Bupa UK reveals that more than a third of people never smile at a stranger before 9am and of those that do, only one in three people smile once a day. As National Smile Month draws to a close, research also shows that a smile from a stranger has more impact than good weather when it comes to Brits raising a smile. People in Newcastle share the most smiles, with a third smiling at a stranger at least once a day before 9am. This is in contrast to Belfast and Glasgow, where only 12% and 13% of people offer up a smile.
The main reasons people hold back are a lack of confidence and feeling awkward, therefore making smiles a private affair. More than one in ten people (12%) said feeling self-conscious about their teeth stopped them from smiling at strangers.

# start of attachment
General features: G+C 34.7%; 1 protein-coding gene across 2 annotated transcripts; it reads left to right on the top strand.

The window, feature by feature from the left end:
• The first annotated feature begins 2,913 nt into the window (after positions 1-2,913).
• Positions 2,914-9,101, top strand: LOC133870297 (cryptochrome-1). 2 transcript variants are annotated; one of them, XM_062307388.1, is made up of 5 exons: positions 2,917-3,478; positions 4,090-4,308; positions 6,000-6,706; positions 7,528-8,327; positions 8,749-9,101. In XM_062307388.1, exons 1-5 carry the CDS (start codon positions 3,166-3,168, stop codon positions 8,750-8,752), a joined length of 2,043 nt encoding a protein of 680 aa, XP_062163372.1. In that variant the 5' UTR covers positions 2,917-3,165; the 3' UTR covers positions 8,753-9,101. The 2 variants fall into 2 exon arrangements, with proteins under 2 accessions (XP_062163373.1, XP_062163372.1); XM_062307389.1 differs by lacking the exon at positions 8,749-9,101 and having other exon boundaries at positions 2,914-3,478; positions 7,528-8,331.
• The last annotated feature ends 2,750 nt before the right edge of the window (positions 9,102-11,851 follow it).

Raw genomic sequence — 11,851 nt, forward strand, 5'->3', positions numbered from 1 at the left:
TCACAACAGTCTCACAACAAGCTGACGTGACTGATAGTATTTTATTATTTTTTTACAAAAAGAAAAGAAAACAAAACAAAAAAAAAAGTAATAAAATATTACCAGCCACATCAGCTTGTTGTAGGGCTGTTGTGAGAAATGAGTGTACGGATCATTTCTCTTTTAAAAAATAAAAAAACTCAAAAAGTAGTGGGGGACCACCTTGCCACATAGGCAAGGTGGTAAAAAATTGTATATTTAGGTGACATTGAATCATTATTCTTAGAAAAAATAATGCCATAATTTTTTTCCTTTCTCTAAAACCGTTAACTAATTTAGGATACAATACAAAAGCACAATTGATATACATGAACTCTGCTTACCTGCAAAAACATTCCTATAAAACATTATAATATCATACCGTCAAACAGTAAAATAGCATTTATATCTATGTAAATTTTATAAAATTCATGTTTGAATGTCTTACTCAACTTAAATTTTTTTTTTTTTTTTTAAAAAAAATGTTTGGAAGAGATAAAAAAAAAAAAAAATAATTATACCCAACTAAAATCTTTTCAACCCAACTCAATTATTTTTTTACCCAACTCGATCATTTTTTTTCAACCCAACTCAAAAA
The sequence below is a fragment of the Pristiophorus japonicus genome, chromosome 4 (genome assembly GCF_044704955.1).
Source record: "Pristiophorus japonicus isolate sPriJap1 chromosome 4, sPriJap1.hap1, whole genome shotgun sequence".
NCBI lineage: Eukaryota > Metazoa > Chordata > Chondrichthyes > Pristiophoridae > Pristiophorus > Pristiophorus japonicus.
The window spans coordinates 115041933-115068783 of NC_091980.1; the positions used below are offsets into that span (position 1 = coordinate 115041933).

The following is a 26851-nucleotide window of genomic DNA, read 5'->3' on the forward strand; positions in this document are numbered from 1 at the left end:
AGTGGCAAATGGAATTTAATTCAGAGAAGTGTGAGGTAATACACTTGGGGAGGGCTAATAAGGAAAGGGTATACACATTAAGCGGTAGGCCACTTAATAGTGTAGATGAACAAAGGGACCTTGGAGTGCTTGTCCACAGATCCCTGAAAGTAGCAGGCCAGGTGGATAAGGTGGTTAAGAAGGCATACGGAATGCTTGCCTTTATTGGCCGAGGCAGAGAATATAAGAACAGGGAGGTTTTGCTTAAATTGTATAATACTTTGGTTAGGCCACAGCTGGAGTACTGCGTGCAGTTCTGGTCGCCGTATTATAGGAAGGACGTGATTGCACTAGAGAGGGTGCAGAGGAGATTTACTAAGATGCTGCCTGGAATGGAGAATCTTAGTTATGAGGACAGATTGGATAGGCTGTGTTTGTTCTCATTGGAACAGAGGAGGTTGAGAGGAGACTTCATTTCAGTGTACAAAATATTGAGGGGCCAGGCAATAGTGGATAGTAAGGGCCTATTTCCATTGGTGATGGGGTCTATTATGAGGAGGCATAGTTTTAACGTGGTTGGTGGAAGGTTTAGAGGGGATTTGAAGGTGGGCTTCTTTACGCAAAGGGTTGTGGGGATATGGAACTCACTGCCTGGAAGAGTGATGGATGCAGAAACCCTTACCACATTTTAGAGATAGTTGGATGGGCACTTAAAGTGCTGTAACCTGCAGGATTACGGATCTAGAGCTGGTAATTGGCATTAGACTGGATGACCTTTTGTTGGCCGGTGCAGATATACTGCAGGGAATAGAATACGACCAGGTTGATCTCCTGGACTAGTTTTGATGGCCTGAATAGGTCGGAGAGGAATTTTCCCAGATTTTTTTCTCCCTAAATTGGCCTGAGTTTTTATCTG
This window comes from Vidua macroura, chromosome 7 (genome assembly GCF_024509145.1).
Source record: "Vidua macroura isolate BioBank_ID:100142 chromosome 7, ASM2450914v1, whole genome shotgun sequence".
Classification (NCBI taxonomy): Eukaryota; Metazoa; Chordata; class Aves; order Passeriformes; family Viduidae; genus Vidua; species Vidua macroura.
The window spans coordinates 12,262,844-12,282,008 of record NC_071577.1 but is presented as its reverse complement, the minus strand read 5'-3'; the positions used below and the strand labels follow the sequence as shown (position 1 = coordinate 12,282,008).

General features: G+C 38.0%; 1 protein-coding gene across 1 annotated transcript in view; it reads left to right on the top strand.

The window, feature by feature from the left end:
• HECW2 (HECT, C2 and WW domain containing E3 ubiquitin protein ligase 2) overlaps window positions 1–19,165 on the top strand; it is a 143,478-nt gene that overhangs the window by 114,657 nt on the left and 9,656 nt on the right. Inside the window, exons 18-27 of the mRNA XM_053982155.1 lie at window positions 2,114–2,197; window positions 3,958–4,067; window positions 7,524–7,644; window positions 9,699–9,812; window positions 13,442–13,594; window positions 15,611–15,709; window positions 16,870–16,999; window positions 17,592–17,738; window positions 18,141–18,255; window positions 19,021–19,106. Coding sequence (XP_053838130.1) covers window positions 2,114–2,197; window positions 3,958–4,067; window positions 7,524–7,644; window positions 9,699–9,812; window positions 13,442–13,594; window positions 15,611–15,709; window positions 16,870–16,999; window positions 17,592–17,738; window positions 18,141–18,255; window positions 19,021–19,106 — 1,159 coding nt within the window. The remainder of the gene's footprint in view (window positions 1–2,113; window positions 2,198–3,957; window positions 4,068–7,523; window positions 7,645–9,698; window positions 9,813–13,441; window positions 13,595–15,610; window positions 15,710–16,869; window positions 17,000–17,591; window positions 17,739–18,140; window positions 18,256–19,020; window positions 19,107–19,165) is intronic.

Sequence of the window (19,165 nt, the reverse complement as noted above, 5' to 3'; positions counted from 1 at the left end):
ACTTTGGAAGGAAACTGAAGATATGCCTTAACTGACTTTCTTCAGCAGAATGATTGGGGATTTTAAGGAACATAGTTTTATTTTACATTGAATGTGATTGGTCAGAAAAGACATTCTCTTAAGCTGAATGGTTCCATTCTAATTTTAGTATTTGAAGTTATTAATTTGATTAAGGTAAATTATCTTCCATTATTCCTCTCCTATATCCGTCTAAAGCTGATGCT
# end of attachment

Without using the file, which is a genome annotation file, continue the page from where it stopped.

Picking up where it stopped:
This research comes as Bupa UK looks to raise awareness of how a genuine smile has the potential to lift your mood and improve peoples’ capacity for dealing with stressful situations.
Dr Steve Preddy, Clinical Dental Director Bupa UK, says, “It’s not just how a smile looks, it’s the feeling it gives you. Early mornings may not be everyone’s favourite time, but smiling puts you in the right frame of mind to address the working day.
“As a dentist, I care about people’s broader wellbeing and teeth can give you a real insight into a person’s mental state. Good dentists can identify underlying issues like anxiety, with teeth grinding and surface cracks an indicator of stress. That’s why I encourage regular check-ups, to give people the confidence they need to smile every day.”
Seeing something funny (20%) and receiving a compliment (11%) are further reasons for smiling before work. While, women offer more smiles to strangers on a weekly basis than men, and 45-54 year olds give the most smiles each day.